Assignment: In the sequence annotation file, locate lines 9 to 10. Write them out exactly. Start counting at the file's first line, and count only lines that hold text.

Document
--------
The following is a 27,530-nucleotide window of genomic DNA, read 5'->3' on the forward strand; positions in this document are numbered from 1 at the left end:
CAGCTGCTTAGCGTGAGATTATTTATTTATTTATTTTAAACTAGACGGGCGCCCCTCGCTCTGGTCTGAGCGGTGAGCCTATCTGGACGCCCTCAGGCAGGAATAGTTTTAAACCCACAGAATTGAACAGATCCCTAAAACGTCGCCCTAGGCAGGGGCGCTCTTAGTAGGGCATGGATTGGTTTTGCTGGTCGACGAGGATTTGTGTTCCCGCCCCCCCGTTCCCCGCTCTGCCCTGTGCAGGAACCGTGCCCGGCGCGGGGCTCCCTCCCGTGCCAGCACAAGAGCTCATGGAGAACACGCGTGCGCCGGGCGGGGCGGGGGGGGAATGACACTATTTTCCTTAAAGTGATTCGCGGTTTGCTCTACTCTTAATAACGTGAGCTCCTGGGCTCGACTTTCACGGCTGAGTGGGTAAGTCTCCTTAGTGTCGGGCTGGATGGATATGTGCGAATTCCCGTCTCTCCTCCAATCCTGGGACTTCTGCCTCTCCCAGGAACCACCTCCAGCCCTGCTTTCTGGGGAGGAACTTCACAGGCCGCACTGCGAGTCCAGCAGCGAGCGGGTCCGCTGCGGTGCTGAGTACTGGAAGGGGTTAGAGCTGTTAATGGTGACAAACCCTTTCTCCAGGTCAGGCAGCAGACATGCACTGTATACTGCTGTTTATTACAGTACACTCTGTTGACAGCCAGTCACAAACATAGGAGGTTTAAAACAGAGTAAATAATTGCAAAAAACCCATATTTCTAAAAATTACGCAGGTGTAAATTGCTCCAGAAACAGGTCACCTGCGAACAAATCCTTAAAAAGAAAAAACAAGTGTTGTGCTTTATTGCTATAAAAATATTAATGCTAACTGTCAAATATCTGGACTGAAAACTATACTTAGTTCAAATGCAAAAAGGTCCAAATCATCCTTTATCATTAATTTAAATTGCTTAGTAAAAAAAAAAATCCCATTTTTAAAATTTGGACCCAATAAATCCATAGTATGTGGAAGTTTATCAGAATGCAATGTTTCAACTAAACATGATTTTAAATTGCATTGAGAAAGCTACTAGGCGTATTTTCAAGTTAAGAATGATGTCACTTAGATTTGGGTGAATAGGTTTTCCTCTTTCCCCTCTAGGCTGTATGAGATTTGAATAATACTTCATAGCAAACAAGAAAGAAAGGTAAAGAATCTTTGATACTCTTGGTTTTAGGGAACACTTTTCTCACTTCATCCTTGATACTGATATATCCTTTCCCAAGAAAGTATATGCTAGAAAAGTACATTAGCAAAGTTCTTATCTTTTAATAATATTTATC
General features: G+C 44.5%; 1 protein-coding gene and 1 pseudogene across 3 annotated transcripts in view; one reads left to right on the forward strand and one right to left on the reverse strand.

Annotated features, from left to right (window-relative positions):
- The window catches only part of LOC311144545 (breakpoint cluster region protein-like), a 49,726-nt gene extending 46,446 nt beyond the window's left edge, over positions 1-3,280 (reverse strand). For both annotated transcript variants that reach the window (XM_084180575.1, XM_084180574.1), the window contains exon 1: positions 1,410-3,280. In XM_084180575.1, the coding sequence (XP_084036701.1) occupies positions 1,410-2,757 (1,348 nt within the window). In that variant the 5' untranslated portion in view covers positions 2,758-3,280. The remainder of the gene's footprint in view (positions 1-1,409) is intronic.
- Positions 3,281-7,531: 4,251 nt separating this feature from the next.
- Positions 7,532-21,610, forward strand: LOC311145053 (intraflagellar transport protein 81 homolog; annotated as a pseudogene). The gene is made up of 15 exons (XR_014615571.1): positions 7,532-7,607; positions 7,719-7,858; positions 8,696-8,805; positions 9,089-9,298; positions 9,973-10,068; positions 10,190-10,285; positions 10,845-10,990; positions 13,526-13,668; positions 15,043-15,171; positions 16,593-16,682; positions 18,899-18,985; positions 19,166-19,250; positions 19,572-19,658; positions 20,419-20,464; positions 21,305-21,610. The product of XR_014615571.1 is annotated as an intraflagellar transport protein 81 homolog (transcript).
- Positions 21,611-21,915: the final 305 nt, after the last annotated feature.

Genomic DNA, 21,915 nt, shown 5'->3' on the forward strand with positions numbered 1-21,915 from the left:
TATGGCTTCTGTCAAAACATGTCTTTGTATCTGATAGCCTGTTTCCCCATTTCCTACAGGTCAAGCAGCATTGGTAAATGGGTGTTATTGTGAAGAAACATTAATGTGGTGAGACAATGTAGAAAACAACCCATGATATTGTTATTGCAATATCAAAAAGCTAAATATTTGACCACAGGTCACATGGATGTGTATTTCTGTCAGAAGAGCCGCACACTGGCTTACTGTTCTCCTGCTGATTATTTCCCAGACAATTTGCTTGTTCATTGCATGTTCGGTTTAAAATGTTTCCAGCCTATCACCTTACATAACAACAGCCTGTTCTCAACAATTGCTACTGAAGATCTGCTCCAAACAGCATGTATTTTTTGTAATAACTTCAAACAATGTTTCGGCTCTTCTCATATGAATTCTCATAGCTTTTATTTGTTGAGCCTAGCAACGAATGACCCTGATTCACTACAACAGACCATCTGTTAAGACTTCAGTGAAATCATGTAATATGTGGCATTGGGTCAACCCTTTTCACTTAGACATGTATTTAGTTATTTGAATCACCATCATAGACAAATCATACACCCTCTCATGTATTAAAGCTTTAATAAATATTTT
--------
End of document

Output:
Genomic DNA, 21,915 nt, shown 5'->3' on the forward strand with positions numbered 1-21,915 from the left:
TATGGCTTCTGTCAAAACATGTCTTTGTATCTGATAGCCTGTTTCCCCATTTCCTACAGGTCAAGCAGCATTGGTAAATGGGTGTTATTGTGAAGAAACATTAATGTGGTGAGACAATGTAGAAAACAACCCATGATATTGTTATTGCAATATCAAAAAGCTAAATATTTGACCACAGGTCACATGGATGTGTATTTCTGTCAGAAGAGCCGCACACTGGCTTACTGTTCTCCTGCTGATTATTTCCCAGACAATTTGCTTGTTCATTGCATGTTCGGTTTAAAATGTTTCCAGCCTATCACCTTACATAACAACAGCCTGTTCTCAACAATTGCTACTGAAGATCTGCTCCAAACAGCATGTATTTTTTGTAATAACTTCAAACAATGTTTCGGCTCTTCTCATATGAATTCTCATAGCTTTTATTTGTTGAGCCTAGCAACGAATGACCCTGATTCACTACAACAGACCATCTGTTAAGACTTCAGTGAAATCATGTAATATGTGGCATTGGGTCAACCCTTTTCACTTAGACATGTATTTAGTTATTTGAATCACCATCATAGACAAATCATACACCCTCTCATGTATTAAAGCTTTAATAAATATTTT